Due to the complex production processes, the cost of biologics is often higher than chemical drugs. But, in the long term, biosimilars will help to reduce the cost of medication in the same way that generics do - making them a key priority area for Cipla.

Tetanus vaccination

In partnership with the Serum Institute of India (SII), Cipla has also launched a tetanus toxoid vaccine into the country that can be used for the prevention of the infection in infants, children and adults. Our partnership with SII means Cipla can play a meaningful role in addressing the issue of vaccine shortages in South Africa, and we hope to continue doing more.

Tetanus is a serious bacterial infection that causes painful muscle spasms and can lead to death. It is a potentially fatal infection that affects the nerves, and our vaccine can easily prevent the infection, for which there is no cure. Cipla's new tetanus toxoid vaccine will be distributed to hospitals and clinics in 5ml vials, which deliver 10 doses each, and last for up to 28 days once opened.

But, more recently, Cipla realised that we can - and should - play an even bigger role in healthcare in South Africa. To this end, we have joined forces with the Department of Health and the United States Agency for International Development (a co-funder of the project), to contribute to the Central Chronic Medicines Dispensing and Distribution programme.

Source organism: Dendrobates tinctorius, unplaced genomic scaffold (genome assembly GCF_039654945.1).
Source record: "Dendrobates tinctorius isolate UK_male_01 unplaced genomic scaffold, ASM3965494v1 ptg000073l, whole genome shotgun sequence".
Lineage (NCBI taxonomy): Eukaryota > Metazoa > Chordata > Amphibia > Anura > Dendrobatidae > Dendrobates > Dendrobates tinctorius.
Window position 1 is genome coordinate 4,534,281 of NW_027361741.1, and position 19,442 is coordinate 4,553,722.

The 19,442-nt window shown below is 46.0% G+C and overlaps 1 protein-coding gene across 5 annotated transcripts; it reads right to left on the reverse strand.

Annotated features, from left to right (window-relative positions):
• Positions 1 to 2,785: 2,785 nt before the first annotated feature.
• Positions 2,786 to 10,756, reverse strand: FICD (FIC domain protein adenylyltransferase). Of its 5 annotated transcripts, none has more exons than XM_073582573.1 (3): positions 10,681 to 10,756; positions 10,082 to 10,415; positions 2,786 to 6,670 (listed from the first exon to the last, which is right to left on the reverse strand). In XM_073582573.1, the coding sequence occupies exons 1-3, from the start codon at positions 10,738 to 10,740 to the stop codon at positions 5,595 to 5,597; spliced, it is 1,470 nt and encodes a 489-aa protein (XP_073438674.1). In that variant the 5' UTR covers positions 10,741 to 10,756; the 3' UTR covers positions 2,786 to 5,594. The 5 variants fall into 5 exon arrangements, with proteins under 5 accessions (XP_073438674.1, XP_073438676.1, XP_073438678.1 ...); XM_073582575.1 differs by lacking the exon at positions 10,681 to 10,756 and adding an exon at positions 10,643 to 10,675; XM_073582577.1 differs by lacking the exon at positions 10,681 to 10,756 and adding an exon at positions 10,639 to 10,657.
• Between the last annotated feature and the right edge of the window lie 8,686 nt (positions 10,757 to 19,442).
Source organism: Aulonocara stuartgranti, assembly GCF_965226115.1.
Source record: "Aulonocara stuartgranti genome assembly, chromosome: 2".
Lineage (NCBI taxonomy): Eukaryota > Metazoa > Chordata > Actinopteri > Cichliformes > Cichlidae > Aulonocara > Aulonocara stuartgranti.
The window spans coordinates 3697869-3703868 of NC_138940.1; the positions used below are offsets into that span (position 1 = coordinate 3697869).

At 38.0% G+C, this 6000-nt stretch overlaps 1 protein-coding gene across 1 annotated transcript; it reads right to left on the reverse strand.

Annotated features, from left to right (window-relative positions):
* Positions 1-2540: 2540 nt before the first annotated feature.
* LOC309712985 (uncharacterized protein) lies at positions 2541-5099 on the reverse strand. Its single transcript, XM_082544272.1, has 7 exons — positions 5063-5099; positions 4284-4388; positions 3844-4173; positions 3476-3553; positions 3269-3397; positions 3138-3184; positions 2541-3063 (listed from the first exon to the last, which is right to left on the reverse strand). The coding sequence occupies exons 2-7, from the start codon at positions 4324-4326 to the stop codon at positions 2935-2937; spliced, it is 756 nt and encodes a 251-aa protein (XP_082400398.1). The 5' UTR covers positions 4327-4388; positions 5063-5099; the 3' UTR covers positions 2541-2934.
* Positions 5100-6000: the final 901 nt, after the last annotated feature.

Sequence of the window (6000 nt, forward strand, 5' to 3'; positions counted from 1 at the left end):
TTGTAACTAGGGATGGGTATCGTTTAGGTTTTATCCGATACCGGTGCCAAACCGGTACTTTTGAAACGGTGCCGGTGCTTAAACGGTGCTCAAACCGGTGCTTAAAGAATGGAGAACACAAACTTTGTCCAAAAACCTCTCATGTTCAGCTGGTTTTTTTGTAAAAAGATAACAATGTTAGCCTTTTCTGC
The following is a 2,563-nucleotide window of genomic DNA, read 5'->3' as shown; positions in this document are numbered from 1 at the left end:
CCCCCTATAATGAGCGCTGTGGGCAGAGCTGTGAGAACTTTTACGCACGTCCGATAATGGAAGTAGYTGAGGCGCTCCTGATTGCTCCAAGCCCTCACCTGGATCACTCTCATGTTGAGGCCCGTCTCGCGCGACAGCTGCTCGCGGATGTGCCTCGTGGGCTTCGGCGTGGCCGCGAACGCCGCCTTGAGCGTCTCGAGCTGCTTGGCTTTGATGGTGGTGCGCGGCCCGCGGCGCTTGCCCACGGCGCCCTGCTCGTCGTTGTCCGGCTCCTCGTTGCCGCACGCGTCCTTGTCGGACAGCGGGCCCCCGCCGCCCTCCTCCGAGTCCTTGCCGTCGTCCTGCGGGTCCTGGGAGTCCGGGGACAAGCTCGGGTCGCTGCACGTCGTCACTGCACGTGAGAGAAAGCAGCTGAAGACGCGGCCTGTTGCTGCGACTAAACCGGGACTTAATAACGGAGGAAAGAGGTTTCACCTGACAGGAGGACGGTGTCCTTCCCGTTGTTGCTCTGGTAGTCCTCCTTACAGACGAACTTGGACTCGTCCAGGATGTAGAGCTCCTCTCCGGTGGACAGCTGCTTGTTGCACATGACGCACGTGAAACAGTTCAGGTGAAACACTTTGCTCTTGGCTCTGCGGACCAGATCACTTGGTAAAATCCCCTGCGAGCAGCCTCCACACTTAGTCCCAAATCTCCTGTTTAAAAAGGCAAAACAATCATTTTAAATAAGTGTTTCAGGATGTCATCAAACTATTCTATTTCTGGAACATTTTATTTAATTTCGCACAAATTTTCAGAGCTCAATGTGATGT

Sha'p left, as the project is called, is a collection of 42 mobile units where patients can pick up their antiretrovirals and other chronic medication, in their communities. As a result, patients won't have to travel far and/or take a day off from work each month to access the medicines they need, making a welcome difference to many people.

In the context of Covid-19, it is easy to forget where South Africa's real battle lies: we must not lose sight of the fact that HIV, TB and cancer still present a significant number of fatalities. We cannot forget this, even amidst a global pandemic.

When prices are high, we strive to drive them down, increasing access. When prices are low, our focus shifts to one of compliance. Cipla sees a future in South Africa where good health is expected - not for the few, but for the many. I look forward to working harder to help realise this vision.

2 Feb 2021 08:40


About the author

Paul Miller is the CEO of Cipla South Africa